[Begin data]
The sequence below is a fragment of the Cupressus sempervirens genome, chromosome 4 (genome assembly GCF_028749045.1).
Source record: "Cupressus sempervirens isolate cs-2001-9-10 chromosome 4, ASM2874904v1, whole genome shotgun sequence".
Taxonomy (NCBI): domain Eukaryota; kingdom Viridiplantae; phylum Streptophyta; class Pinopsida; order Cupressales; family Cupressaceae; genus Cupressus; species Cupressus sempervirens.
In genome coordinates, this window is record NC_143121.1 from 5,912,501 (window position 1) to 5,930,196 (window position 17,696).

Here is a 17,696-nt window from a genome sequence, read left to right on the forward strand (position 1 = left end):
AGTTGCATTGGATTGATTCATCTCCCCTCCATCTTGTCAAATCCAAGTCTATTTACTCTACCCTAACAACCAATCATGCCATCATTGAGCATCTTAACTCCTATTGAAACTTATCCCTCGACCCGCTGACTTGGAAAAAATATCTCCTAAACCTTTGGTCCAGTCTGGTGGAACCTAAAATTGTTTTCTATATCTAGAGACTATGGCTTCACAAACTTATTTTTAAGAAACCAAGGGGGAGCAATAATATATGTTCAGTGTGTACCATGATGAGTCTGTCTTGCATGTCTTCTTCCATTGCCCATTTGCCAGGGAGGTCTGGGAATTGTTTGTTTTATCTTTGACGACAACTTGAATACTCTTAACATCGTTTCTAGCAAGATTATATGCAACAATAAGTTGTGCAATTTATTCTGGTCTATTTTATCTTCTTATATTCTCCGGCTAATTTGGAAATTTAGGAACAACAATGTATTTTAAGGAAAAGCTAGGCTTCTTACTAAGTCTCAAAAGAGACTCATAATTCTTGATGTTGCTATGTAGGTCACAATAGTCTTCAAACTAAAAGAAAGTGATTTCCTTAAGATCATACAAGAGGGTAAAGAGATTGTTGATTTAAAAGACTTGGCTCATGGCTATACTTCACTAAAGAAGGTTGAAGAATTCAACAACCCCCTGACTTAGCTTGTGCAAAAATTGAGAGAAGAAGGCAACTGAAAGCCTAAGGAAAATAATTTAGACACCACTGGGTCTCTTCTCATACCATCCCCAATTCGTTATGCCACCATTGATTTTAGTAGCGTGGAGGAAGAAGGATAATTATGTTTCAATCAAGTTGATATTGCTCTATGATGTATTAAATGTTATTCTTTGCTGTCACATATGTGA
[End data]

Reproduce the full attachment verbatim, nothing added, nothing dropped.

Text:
The sequence below is a fragment of the Cupressus sempervirens genome, chromosome 4 (genome assembly GCF_028749045.1).
Source record: "Cupressus sempervirens isolate cs-2001-9-10 chromosome 4, ASM2874904v1, whole genome shotgun sequence".
Taxonomy (NCBI): domain Eukaryota; kingdom Viridiplantae; phylum Streptophyta; class Pinopsida; order Cupressales; family Cupressaceae; genus Cupressus; species Cupressus sempervirens.
In genome coordinates, this window is record NC_143121.1 from 5,912,501 (window position 1) to 5,930,196 (window position 17,696).

Here is a 17,696-nt window from a genome sequence, read left to right on the forward strand (position 1 = left end):
AGTTGCATTGGATTGATTCATCTCCCCTCCATCTTGTCAAATCCAAGTCTATTTACTCTACCCTAACAACCAATCATGCCATCATTGAGCATCTTAACTCCTATTGAAACTTATCCCTCGACCCGCTGACTTGGAAAAAATATCTCCTAAACCTTTGGTCCAGTCTGGTGGAACCTAAAATTGTTTTCTATATCTAGAGACTATGGCTTCACAAACTTATTTTTAAGAAACCAAGGGGGAGCAATAATATATGTTCAGTGTGTACCATGATGAGTCTGTCTTGCATGTCTTCTTCCATTGCCCATTTGCCAGGGAGGTCTGGGAATTGTTTGTTTTATCTTTGACGACAACTTGAATACTCTTAACATCGTTTCTAGCAAGATTATATGCAACAATAAGTTGTGCAATTTATTCTGGTCTATTTTATCTTCTTATATTCTCCGGCTAATTTGGAAATTTAGGAACAACAATGTATTTTAAGGAAAAGCTAGGCTTCTTACTAAGTCTCAAAAGAGACTCATAATTCTTGATGTTGCTATGTAGGTCACAATAGTCTTCAAACTAAAAGAAAGTGATTTCCTTAAGATCATACAAGAGGGTAAAGAGATTGTTGATTTAAAAGACTTGGCTCATGGCTATACTTCACTAAAGAAGGTTGAAGAATTCAACAACCCCCTGACTTAGCTTGTGCAAAAATTGAGAGAAGAAGGCAACTGAAAGCCTAAGGAAAATAATTTAGACACCACTGGGTCTCTTCTCATACCATCCCCAATTCGTTATGCCACCATTGATTTTAGTAGCGTGGAGGAAGAAGGATAATTATGTTTCAATCAAGTTGATATTGCTCTATGATGTATTAAATGTTATTCTTTGCTGTCACATATGTGA